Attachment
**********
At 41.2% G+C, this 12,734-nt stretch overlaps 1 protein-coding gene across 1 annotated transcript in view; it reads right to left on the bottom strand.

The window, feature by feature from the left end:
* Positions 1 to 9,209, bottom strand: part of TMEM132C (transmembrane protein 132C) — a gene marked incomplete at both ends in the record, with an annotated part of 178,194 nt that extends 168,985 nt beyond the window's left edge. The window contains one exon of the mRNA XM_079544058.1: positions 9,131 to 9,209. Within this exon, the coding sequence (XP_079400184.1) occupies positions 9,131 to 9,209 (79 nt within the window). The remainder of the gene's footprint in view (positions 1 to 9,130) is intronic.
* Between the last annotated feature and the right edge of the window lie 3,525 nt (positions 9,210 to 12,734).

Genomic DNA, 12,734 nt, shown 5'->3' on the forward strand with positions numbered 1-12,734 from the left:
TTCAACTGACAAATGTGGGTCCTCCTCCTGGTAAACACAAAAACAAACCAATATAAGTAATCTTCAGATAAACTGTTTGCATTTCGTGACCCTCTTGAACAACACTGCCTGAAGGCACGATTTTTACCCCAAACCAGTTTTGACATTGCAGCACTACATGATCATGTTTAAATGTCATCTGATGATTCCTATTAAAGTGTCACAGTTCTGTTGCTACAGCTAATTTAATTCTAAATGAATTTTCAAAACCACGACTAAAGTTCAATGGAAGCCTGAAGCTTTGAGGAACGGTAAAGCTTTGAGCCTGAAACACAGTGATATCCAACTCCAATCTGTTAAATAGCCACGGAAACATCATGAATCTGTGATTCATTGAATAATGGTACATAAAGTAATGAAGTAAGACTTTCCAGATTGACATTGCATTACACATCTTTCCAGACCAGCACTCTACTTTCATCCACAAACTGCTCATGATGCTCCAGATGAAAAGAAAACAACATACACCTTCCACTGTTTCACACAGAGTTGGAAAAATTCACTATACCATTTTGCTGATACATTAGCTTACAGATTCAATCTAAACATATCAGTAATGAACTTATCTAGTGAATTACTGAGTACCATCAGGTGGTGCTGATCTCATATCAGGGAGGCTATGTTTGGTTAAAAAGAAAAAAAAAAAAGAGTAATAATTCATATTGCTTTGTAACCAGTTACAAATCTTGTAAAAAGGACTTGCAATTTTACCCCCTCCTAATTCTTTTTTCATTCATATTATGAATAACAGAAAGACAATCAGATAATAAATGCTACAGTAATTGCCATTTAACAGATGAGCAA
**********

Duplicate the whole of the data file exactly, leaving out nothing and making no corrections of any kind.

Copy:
At 41.2% G+C, this 12,734-nt stretch overlaps 1 protein-coding gene across 1 annotated transcript in view; it reads right to left on the bottom strand.

The window, feature by feature from the left end:
* Positions 1 to 9,209, bottom strand: part of TMEM132C (transmembrane protein 132C) — a gene marked incomplete at both ends in the record, with an annotated part of 178,194 nt that extends 168,985 nt beyond the window's left edge. The window contains one exon of the mRNA XM_079544058.1: positions 9,131 to 9,209. Within this exon, the coding sequence (XP_079400184.1) occupies positions 9,131 to 9,209 (79 nt within the window). The remainder of the gene's footprint in view (positions 1 to 9,130) is intronic.
* Between the last annotated feature and the right edge of the window lie 3,525 nt (positions 9,210 to 12,734).

Genomic DNA, 12,734 nt, shown 5'->3' on the forward strand with positions numbered 1-12,734 from the left:
TTCAACTGACAAATGTGGGTCCTCCTCCTGGTAAACACAAAAACAAACCAATATAAGTAATCTTCAGATAAACTGTTTGCATTTCGTGACCCTCTTGAACAACACTGCCTGAAGGCACGATTTTTACCCCAAACCAGTTTTGACATTGCAGCACTACATGATCATGTTTAAATGTCATCTGATGATTCCTATTAAAGTGTCACAGTTCTGTTGCTACAGCTAATTTAATTCTAAATGAATTTTCAAAACCACGACTAAAGTTCAATGGAAGCCTGAAGCTTTGAGGAACGGTAAAGCTTTGAGCCTGAAACACAGTGATATCCAACTCCAATCTGTTAAATAGCCACGGAAACATCATGAATCTGTGATTCATTGAATAATGGTACATAAAGTAATGAAGTAAGACTTTCCAGATTGACATTGCATTACACATCTTTCCAGACCAGCACTCTACTTTCATCCACAAACTGCTCATGATGCTCCAGATGAAAAGAAAACAACATACACCTTCCACTGTTTCACACAGAGTTGGAAAAATTCACTATACCATTTTGCTGATACATTAGCTTACAGATTCAATCTAAACATATCAGTAATGAACTTATCTAGTGAATTACTGAGTACCATCAGGTGGTGCTGATCTCATATCAGGGAGGCTATGTTTGGTTAAAAAGAAAAAAAAAAAAGAGTAATAATTCATATTGCTTTGTAACCAGTTACAAATCTTGTAAAAAGGACTTGCAATTTTACCCCCTCCTAATTCTTTTTTCATTCATATTATGAATAACAGAAAGACAATCAGATAATAAATGCTACAGTAATTGCCATTTAACAGATGAGCAA